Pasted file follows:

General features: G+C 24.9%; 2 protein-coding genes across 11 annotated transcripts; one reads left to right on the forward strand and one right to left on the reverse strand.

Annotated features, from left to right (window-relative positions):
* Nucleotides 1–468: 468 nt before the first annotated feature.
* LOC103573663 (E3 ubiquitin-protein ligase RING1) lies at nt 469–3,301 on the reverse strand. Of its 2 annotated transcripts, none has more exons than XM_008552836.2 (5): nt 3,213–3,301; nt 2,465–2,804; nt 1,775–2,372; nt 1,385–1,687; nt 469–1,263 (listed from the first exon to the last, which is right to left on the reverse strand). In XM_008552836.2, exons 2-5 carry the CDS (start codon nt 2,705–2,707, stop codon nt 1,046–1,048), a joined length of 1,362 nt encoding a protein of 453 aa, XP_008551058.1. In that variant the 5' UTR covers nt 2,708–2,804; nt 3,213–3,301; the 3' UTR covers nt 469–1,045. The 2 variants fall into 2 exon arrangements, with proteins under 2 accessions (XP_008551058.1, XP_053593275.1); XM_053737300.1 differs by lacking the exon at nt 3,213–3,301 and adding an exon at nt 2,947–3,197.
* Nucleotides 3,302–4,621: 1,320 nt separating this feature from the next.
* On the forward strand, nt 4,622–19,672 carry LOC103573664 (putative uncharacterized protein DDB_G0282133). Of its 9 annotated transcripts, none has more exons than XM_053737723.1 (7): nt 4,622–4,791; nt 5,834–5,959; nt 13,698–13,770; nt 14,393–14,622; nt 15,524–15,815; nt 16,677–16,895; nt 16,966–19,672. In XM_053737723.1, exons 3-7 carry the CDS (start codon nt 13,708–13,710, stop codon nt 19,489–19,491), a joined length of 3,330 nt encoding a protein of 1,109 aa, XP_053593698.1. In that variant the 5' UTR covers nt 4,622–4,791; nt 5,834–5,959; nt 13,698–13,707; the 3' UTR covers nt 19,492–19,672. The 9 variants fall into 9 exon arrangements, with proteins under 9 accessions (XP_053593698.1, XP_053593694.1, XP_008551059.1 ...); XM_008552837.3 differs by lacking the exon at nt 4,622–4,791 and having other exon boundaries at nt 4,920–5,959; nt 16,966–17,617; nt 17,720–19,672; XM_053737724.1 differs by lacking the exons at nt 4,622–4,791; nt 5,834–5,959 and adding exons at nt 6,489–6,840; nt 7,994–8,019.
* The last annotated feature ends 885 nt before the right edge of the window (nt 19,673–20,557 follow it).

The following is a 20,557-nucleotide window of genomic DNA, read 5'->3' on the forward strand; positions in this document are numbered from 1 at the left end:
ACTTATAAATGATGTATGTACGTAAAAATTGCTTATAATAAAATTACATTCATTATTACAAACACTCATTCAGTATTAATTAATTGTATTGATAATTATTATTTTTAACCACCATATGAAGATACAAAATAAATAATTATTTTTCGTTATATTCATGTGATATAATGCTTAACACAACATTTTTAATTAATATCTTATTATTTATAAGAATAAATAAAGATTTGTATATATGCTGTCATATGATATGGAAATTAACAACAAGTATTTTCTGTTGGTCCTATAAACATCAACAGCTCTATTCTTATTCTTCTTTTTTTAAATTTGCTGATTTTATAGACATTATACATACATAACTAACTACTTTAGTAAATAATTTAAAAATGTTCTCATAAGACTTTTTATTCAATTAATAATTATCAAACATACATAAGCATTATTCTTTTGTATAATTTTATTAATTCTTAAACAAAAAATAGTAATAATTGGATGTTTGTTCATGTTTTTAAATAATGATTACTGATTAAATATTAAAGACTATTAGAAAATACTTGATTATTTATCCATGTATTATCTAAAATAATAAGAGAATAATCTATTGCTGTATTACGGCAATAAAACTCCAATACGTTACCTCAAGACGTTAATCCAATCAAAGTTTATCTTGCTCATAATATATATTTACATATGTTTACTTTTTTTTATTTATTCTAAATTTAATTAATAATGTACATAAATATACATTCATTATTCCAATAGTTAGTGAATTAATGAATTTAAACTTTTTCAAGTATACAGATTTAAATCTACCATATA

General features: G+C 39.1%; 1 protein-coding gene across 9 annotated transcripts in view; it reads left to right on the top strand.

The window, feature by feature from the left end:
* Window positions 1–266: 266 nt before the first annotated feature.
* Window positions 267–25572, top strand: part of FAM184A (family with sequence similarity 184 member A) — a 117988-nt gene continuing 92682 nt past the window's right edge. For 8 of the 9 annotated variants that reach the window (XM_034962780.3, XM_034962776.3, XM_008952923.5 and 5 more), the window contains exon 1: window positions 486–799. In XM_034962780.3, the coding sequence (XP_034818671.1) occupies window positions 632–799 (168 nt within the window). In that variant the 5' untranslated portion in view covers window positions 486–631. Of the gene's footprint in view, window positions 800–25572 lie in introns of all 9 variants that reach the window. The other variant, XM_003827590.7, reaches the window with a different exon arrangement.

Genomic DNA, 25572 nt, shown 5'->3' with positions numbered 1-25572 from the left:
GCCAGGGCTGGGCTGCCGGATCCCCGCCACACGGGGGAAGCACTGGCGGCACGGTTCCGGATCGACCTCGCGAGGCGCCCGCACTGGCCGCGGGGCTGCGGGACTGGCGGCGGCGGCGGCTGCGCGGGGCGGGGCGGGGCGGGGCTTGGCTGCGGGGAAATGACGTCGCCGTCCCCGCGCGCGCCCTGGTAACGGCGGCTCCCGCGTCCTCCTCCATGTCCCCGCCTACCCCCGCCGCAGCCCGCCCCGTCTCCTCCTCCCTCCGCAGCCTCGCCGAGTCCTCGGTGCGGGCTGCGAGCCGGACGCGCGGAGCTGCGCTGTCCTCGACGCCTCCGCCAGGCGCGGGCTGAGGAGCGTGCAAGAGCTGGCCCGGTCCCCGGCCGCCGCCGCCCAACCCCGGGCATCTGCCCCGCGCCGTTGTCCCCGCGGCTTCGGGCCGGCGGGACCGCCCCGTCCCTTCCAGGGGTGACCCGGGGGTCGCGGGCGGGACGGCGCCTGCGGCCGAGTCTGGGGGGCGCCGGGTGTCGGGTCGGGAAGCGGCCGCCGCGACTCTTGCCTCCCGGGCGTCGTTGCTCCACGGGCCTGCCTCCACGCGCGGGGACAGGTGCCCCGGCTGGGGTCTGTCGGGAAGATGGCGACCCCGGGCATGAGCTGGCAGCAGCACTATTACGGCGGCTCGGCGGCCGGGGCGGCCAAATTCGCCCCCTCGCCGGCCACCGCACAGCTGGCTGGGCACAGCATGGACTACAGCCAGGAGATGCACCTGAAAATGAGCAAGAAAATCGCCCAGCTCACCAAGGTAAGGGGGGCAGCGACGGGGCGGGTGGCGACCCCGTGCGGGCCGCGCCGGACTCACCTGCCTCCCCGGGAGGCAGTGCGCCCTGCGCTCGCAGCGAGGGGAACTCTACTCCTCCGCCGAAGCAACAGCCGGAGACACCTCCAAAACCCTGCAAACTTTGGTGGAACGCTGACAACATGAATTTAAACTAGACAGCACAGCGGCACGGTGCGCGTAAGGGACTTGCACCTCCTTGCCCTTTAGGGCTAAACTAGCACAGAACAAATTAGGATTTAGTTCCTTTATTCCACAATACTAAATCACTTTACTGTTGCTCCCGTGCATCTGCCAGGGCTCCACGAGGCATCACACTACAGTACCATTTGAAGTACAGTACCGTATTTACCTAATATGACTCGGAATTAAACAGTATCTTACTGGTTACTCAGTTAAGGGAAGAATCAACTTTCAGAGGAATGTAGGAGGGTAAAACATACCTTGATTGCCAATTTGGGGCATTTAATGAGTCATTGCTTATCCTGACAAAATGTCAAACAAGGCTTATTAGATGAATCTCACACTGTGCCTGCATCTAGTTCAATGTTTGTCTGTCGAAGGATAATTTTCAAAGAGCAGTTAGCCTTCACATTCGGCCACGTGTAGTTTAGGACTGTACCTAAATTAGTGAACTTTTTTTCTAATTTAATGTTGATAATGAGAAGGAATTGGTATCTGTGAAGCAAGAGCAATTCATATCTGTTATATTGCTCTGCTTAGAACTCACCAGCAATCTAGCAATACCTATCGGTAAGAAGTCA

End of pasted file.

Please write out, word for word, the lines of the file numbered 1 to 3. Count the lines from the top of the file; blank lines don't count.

General features: G+C 24.9%; 2 protein-coding genes across 11 annotated transcripts; one reads left to right on the forward strand and one right to left on the reverse strand.

Annotated features, from left to right (window-relative positions):
* Nucleotides 1–468: 468 nt before the first annotated feature.